Posted on December 13, 2015
As the snow birds flew back to NYC this week from their Miami art debauchery with dark circles under their eyes and paint under their nails we tossed them right back in the roiling red & white mash of SantaCon in the streets, 2 more politicians going to jail, and the alleged hunk-hiring Bronx priest resigning from his parish. You can really feel the spirit of Christmas and Hannukah all around.
BSA was proud to co-sponsor the talk with DAZE, LEE Quinones, and Jane Dickson for the special reception at DAZE’s “The City is My Muse” show currently on exhibit at the Museum of the City of New York, hosted by Sean Corcoran. The three are vital to the historical thread that reaches back to NY’s earliest graff days and it was evident from seeing their newest works as they each presented them on screen that they refuse to be nostalgic about the city – but prefer to be on top of it. Case in point was Lee’s opening the following night that showcased his new mural on the ceiling at the Indigo Hotel – his Sistine Chapel if you will.
Invader finished his 42 piece wave of tile installations in New York, according to reports, Banksy struck out with political pieces addressing immigration and xenophobia (videos at end of this posting), and Gilf! wrapped the façade of a Williamsburg bar with “gentrification in progress” tape to mark its death by market forces. As artists continue to grapple with socio/political events, the art of the street keeps mutating forward.
Side note: “Images of the Week” takes a hiatus for the next few weeks thanks to special Holiday programming. It returns in 2016.
Here’s our weekly interview with the street, this week featuring Banksy, Bunny M, City Kitty, Cost, Daze, Dee Dee, Gilf!, Invader, Jaye Moon, Jordan Seiler, KET, Labrona, Lee Quinones, Lex56, Mint&Serf, Never, Pet Bird, Read, Sipros, Specter, Wing, and WK Interact.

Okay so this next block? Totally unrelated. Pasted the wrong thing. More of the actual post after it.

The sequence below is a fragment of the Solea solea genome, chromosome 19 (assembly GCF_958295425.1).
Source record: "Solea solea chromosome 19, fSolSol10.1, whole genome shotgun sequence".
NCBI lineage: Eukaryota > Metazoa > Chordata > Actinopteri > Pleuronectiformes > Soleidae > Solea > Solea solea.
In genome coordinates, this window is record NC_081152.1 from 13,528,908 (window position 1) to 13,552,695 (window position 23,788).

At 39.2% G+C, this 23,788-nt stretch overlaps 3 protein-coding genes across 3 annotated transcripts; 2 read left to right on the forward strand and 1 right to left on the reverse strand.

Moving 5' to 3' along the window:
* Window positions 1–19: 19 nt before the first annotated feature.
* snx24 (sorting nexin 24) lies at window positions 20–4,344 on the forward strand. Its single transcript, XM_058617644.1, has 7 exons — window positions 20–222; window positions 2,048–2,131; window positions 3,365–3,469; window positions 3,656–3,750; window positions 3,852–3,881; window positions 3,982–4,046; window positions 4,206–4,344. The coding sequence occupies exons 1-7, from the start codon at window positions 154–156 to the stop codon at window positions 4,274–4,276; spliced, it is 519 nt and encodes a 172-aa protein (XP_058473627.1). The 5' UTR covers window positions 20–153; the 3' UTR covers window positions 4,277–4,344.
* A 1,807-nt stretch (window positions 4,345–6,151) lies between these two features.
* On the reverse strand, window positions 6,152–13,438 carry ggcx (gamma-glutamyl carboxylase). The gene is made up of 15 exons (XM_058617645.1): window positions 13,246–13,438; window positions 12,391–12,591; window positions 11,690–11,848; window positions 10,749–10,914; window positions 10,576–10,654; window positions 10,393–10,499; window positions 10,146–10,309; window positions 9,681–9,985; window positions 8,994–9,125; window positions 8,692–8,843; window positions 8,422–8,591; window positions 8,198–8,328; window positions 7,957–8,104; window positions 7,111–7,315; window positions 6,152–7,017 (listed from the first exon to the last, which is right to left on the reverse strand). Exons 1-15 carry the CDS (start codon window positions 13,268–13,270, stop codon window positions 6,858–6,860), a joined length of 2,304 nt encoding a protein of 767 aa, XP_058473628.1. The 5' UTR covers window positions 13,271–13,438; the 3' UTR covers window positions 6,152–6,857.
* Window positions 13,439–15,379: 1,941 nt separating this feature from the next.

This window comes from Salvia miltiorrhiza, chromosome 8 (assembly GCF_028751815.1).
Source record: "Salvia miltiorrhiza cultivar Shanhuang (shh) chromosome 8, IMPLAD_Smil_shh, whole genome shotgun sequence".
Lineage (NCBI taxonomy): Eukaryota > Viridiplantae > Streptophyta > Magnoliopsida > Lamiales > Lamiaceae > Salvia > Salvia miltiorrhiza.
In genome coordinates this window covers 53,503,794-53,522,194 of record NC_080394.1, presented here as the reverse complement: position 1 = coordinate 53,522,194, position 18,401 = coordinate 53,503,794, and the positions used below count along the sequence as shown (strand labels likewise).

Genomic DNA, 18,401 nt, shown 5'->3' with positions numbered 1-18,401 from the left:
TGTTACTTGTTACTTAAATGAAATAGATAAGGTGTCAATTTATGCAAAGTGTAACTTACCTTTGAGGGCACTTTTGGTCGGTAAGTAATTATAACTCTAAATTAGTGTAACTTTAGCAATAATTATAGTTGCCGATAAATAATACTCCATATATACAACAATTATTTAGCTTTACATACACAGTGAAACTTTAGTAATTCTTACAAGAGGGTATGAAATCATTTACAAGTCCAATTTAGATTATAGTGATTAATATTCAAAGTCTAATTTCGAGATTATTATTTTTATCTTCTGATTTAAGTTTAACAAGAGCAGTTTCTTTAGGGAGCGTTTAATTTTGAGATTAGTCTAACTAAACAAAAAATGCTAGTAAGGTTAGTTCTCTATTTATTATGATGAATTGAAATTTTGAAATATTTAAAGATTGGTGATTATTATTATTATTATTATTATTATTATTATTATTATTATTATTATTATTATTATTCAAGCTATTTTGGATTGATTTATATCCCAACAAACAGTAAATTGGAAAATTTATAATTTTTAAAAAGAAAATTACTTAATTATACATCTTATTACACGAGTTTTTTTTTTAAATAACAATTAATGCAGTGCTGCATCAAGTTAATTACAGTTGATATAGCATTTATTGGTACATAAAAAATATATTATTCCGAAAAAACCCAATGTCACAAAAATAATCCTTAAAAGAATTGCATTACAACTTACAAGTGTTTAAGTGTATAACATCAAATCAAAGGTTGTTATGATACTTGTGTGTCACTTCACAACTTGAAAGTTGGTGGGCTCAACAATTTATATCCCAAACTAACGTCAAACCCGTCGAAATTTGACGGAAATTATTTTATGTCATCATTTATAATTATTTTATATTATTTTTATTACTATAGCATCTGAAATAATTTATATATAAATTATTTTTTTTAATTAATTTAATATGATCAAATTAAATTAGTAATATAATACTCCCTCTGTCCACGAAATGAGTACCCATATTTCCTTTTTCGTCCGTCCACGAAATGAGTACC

Top Image: Sipros and a father of surrealism for The Bushwick Collective. (photo © Jaime Rojo)
Specter in Paris. (photo © Specter)
Specter in Paris. (photo © Specter)
Specter was in France last month with FKDL and Upian, among others. Here are some examples of paintings and ad takeovers in Paris as well as an abandoned factory called La Rodia in Besancon. The Brooklyn based artist tells us that “It was a trying time to be there but supporting my friends and creating some colorful distractions was more important.”
Specter in Besancon. (photo © Specter)
Read More (photo © Jaime Rojo)
Invader (photo © Jaime Rojo)
Inva…sions are Cost…ly (photo © Jaime Rojo)
City Kitty (photo © Jaime Rojo)
Lex56. Noted. (photo © Jaime Rojo)
Jordan Seiler (photo © Jaime Rojo)
WK Interact (photo © Jaime Rojo)
Gilf! (photo © Jaime Rojo)
For Dotty & Pearl (photo © Jaime Rojo)
Wing (photo © Jaime Rojo)
bunny M (photo © Jaime Rojo)
Dee Dee (photo © Jaime Rojo)
The company you keep… (photo © Jaime Rojo)
Labrona and Ket in Montreal. (photo © Labrona)
Labrona and Ket in Montreal. Detail. (photo © Labrona)
Labrona in Montreal. (photo © Labrona)
Mint & Serf (photo © Jaime Rojo)
Detail of Lee Quinones’ inventive ode to New York at a newly opened hotel in the LES. The artist, who grew up in the hood was commissioned to paint on the ceiling of the hotel’s reception room a map of the neighborhood to which he attached painted “poloroid” portraits (sourced from previously existing photographs) who lived and played on those streets “Between Two Bridges”. (photo © Jaime Rojo)
Daze standing in front of a portrait of him taken decades ago. This piece is currently being exhibited at Chris “Daze” Ellis: The City is My Muse at the Museum Of The City of New York. (photo © Jaime Rojo)
Tom Warren with Christopher “Daze” Ellis
Portrait of Daze with Tags, 1983, Acrylic on Gelatin silver print
Jaye Moon has a sense of “awe” (photo © Jaime Rojo)
Never created this memorial to Peter Caroll AKA Pet Bird, who passed away suddenly in September. We love you Peter…and you too Never. (photo © Jaime Rojo)
Untitled. Balloons. Manhattan, NYC. November 2015. (photo © Jaime Rojo)
From The Guardian:
“Street artist Banksy has painted a depiction of Apple founder Steve Jobs on a wall in a migrant and refugee camp in France known as the Calais ‘Jungle’. The artist, who has never revealed his identity, released a rare public statement challenging the perception that migrants and refugees from Syria are a drain on Western economies, UK media reported”
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